Fugitive Execs: Good at Scams, Bad at Being on Lam
By Sam Biddle,  Newser Staff
Posted May 25, 2009 3:55 PM CDT
In this artist's rendering, Indiana financial advisor Marcus Schrenker, 38, speaks with a public defender Jan. 22, 2009, in US district court in Pensacola, Fla.   (AP Photo)
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(Newser) – In the midst of a recession, so-called “executive fugitives” are driven to increasingly desperate efforts to flee as schemes implode and they face ruin—or prison time. NPR examines the tactics of these con artists—and how more often than not, say the law-enforcement authorities who chase them, their flight is just as doomed as their fraud.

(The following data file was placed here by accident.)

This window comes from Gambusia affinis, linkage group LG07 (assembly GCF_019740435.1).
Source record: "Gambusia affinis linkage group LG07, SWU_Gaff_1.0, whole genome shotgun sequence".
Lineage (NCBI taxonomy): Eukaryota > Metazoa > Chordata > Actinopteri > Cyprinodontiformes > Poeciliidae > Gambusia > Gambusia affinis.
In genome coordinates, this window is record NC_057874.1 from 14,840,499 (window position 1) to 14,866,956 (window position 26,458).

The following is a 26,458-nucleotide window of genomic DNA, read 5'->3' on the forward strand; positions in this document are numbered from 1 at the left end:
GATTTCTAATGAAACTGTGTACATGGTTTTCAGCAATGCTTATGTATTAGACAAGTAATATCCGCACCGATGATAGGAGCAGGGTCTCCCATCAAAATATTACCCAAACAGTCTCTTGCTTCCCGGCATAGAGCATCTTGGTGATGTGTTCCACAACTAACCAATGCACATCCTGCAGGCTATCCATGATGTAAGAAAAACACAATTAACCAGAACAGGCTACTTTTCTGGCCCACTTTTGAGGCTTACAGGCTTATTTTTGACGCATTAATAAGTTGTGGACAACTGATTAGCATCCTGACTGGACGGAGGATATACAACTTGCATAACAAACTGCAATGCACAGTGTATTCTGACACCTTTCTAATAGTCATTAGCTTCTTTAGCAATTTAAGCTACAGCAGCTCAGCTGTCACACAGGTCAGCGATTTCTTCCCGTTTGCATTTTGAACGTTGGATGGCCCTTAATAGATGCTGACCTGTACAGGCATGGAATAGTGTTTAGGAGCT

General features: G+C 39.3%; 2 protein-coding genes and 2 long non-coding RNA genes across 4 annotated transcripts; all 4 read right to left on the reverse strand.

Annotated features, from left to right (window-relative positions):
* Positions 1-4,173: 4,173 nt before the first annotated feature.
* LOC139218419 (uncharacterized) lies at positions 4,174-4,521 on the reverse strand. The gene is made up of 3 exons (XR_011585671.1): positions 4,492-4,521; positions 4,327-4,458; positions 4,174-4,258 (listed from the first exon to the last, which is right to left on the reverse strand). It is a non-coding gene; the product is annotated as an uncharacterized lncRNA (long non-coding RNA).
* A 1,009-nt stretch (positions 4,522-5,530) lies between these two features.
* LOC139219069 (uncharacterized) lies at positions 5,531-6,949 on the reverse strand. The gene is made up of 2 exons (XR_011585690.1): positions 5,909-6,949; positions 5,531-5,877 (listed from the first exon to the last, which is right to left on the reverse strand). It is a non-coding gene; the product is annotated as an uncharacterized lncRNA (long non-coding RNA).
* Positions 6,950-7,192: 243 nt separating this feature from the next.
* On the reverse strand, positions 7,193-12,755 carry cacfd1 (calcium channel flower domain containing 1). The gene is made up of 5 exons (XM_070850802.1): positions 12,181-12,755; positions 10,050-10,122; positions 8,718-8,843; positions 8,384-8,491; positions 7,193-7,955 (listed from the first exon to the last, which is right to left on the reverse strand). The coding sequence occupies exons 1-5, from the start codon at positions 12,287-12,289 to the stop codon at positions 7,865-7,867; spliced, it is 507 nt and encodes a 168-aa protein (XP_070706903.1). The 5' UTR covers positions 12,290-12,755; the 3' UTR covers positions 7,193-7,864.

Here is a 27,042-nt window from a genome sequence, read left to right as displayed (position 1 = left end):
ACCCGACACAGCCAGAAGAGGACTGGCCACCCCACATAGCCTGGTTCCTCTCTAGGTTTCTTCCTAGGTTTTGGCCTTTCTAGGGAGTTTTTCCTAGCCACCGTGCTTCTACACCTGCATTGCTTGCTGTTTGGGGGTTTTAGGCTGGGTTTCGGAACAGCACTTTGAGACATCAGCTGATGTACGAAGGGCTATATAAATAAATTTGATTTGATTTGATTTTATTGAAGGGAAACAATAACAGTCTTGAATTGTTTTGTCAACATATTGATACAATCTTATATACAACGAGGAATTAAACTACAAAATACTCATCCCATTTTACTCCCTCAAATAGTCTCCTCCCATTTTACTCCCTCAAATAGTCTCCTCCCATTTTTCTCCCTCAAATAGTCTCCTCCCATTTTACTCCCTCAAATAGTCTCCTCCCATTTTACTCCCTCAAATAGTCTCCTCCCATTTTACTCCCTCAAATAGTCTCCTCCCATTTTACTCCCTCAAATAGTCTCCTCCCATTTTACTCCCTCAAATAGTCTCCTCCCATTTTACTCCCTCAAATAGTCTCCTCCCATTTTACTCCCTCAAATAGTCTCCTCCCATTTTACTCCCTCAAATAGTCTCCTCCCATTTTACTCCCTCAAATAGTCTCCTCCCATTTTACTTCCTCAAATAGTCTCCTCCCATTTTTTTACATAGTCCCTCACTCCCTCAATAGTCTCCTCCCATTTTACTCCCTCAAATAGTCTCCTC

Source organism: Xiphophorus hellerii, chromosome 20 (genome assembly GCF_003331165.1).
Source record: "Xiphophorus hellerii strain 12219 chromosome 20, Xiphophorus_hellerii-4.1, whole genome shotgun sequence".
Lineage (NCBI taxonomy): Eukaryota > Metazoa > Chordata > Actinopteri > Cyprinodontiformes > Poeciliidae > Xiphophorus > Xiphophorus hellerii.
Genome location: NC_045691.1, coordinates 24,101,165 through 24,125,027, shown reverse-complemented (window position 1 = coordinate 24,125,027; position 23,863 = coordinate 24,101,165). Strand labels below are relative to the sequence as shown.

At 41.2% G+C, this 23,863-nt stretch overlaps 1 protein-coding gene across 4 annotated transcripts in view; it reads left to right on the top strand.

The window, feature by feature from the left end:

Executive fugitives often attempt to fake their own deaths—sometimes cleverly—but often meet their own undoing when they miss the comforts of affluence and resurface long enough to be nabbed. “It’s either familiarity, lack of human contact or you miss going to the barista to get a coffee,” explains one US Marshal.